It’s all about the Avengers: Age of Ultron latest trailer this week, but there is plenty more besides…
Avengers: Age of Ultron
The latest trailer for Avengers: Age of Ultron looks ever so exciting. The film has a tough act to follow with the success of its predecessor, but from this trailer it looks up to the job. Avengers: Age of Ultron launches on to the big screens on 23rd April 2015 in the UK.
Mr Holmes offers a different take on the famous detective. Ian McKellen plays an older Sherlock Holmes, retired and living in a remote farmhouse, who tackles an unsolved mystery. Mr Holmes is out on UK screens on 19th June 2015.
While We’re Young
Noah Baumbach’s While We’re Young sees the writer-director team up with Ben Stiller again. Also starring Naomi Watts and Amanda Seyfried, While We’re Young focuses on a middle-aged couple and the disruption in their lives caused by a younger couple. The film is released in UK cinemas on 3rd April 2015.
The Face of an Angel
Inspired by the killing of British student Meredith Kercher in Italy, The Face of an Angel examines the obsession with violent stories, whether fictional or real. Michael Winterbottom’s film, starring Kate Beckinsale and Daniel Brühl, is out in UK cinemas on 27th March 2015.
Mads Mikkelsen is the protagonist in western The Salvation. Also starring Eva Green and Jeffrey Dean Morgan, the film focuses on a man who avengers his family, and the consequences of this. The Salvation hits UK screens on 17th April 2015.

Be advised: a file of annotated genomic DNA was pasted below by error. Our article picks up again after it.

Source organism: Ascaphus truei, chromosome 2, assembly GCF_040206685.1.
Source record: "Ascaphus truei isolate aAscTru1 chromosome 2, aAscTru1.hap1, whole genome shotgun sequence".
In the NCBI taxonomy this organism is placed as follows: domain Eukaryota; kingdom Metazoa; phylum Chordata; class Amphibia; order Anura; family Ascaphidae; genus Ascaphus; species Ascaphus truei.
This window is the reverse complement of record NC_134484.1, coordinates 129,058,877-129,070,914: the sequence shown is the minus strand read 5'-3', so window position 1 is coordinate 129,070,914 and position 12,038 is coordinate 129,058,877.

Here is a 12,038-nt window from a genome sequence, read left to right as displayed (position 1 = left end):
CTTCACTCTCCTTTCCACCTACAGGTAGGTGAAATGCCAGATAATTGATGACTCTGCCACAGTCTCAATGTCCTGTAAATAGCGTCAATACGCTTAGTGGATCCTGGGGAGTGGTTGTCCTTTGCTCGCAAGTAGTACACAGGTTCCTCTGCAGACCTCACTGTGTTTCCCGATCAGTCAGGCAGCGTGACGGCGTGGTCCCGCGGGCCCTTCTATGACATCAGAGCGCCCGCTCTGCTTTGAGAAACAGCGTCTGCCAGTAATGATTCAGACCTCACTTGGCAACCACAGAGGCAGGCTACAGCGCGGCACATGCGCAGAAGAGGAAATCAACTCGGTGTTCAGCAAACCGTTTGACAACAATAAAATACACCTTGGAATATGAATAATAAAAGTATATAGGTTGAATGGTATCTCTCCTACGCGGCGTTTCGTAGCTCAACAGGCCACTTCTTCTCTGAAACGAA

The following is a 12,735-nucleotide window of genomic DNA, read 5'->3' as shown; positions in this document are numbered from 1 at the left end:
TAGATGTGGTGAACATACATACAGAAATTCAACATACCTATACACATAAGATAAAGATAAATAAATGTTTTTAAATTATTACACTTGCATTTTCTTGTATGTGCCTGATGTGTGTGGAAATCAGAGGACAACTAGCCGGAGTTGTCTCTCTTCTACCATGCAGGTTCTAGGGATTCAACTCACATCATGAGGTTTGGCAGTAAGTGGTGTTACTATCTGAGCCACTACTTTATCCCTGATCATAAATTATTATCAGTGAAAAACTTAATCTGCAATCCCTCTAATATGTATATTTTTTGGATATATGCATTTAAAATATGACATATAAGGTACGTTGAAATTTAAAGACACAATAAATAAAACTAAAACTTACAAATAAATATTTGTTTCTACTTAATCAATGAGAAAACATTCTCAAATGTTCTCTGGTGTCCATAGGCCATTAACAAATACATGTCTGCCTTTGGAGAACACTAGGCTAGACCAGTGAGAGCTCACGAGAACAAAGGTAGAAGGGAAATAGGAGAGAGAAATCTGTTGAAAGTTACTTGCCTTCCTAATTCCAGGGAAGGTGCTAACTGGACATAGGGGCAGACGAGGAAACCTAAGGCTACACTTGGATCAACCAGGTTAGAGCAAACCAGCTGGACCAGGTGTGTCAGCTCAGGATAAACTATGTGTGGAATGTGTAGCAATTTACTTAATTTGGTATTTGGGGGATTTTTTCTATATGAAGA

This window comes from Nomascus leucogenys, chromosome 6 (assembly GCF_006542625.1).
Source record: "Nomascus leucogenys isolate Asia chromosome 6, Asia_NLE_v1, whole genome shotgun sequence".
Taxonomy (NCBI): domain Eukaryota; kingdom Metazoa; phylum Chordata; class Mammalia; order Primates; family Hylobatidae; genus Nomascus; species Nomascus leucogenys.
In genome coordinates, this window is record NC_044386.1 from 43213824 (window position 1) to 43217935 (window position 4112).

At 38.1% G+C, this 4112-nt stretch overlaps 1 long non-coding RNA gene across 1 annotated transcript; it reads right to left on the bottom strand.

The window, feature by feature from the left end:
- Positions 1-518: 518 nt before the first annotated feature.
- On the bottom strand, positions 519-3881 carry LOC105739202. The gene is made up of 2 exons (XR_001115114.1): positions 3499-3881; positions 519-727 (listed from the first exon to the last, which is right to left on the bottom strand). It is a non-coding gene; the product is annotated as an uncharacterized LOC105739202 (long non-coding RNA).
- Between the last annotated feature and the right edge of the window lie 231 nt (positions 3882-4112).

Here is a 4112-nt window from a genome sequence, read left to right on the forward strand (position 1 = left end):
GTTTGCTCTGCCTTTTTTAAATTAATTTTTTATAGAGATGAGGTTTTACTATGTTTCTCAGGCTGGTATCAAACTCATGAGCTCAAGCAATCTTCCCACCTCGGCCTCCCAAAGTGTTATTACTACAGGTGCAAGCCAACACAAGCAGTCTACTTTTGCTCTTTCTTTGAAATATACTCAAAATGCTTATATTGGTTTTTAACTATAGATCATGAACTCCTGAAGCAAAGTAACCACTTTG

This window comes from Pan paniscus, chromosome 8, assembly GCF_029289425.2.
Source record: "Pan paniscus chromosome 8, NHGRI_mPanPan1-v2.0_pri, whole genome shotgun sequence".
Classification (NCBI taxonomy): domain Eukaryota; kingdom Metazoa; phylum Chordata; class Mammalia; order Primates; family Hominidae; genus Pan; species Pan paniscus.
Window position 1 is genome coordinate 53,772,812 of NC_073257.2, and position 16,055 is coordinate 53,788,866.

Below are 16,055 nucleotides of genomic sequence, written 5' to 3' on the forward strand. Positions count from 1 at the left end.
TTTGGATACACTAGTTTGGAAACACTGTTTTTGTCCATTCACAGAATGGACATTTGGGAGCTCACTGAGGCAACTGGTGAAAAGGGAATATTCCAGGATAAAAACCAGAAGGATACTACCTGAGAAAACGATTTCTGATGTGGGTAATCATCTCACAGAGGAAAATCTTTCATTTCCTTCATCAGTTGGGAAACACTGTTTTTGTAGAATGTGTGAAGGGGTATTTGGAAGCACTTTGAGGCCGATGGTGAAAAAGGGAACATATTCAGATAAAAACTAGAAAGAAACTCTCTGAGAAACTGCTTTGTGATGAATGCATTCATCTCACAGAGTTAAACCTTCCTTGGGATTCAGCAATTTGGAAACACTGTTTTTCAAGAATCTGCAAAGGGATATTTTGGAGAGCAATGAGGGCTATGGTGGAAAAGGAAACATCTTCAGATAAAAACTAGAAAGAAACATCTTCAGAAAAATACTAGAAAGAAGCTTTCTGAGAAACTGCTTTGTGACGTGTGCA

Perfectly balancing drama with action, Rush is compelling viewing for both Formula 1 fans and those with little interest in the sport.
In the 1970s, British playboy driver James Hunt is looking to break into Formula 1 racing. His rival, the methodical Austrian driver Niki Lauda has the same aspiration. The pair’s rivalry only increases as they chase their dream…
Ron Howard’s film is so well executed that it will enthrall viewers with no interest in Formula 1. It might actually work better for those who are not too aware of the rivalry between the two drivers; in this way it retains the sense of mystery and tension. Even for those who know the outcome, Rush is a most engaging film.
The story itself is not a complex one. The film pits one strong character type against an opposing one. It is the development of these protagonists and the depth of their relationship which pulls viewers in.
Rush boasts a brilliant screenplay from Peter Morgan. He really draws the two protagonists well and makes the audience care about the rivalry. The narrative is very well crafted. The emphasis (and the viewer’s allegiances) shift throughout the film.
Ron Howard directs the racing scenes with aplomb. The scenes in between help to build to the tension of the races. The driving sequences are high-energy pieces, with bombastic sound, a quick cutting rate and a combination of shots and angles. These combine to produce highly exciting sequences that situate the audience at the heart of the action.
Chris Hemsworth is most charismatic as James Hunt. He successfully portrays the playboy with a burning ambition. Daniel Brühl is well cast as Niki Lauda. His countenance is effectively jarring to Hemsworth’s charm. Olivia Wilde is decent in a supporting role.
Rush‘s premise may not appeal to all, but the end result is most satisfying. A fantastic sports drama.